Photodynamic therapy triggered by spectral scanner CT: an efficient tool for cancer treatment


X-rays activated Photodynamic Therapy (X-PDT)

Among the strategies for cancer treatment, Photodynamic Therapy (PDT) is a currently clinically used treatment for certain types of cancers (esophagus, lungs). PDT is based on the uptake of a photosensitizer (PS) which, upon excitation by light in a given wavelength, reacts with oxygen and generates reactive oxygen species (ROS - radicals, singlet oxygen), able to kill cancer cells directly and/or damage tumor microvessels. One of the great interest of this technology is that PDT presents reduced long-term morbidity when compared with chemotherapy. However, PDT suffers from a limited use due to the shallow tissue penetration of light and is thus limited when deep tissues are concerned. To overcome that drawback, The SCANnTREAT consortium will design specific nanoprobes capable of generating ROS under low energy X-rays irradiation through a process described as X-rays activated Photodynamic Therapy (figure 2). The proposed methodology uses Low X-rays doses (KeV instead of MeV) to trigger a cascade process leading to the generation of ROS. Thanks to the innovative nanoprobes, X-rays irradiation only becomes the “catalyst”, opening the possibility to treat deep tissues that cannot be reached with classical PDT. Here, the X-ray doses employed will arise from the SPCCT. This will ensure efficiency of the therapy and accuracy of the treatment without damaging the surrounding healthy tissues, leading to faster and better patients’ recovery.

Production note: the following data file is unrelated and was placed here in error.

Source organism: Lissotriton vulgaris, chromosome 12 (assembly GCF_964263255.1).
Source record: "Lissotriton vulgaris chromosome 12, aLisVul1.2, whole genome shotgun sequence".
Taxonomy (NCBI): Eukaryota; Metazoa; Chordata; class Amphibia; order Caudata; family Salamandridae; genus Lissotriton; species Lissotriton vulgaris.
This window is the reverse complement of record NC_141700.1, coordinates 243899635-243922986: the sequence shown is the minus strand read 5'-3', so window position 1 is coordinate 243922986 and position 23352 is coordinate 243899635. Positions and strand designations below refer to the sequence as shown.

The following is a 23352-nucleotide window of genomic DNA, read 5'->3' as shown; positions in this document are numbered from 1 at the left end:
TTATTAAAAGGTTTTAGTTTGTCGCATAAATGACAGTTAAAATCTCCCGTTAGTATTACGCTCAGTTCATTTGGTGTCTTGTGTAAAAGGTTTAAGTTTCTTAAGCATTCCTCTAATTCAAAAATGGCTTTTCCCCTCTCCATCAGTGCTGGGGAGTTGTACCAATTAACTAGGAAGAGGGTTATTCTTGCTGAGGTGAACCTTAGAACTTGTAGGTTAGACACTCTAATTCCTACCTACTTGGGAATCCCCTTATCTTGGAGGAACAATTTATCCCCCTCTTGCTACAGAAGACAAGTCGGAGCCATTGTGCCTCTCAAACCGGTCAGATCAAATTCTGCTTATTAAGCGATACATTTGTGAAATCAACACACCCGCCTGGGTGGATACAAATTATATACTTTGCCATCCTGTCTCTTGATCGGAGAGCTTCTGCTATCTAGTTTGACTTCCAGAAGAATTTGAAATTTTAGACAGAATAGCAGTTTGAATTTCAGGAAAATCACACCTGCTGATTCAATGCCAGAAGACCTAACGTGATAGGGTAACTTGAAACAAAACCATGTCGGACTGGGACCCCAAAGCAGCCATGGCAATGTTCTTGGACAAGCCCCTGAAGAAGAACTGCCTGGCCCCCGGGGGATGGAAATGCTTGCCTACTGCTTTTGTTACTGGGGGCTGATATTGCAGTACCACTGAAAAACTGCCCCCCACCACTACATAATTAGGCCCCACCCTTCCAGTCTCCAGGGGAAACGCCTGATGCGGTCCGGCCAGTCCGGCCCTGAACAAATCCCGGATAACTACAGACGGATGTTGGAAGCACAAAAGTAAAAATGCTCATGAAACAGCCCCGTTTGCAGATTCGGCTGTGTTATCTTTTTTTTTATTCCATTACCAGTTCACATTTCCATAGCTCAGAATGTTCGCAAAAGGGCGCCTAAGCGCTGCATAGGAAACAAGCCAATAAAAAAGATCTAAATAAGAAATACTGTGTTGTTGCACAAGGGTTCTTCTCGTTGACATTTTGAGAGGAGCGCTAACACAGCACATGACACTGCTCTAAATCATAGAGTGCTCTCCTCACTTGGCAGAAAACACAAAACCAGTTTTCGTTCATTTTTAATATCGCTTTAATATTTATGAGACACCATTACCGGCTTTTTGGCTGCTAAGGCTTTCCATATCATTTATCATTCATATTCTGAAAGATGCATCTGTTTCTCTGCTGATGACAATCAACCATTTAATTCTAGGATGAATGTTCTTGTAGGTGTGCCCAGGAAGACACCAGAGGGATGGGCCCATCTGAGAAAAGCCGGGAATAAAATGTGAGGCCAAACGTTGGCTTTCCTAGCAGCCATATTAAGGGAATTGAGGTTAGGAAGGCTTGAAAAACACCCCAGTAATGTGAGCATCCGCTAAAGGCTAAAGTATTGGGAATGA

ROS generation by nanoprobe under low X-ray doses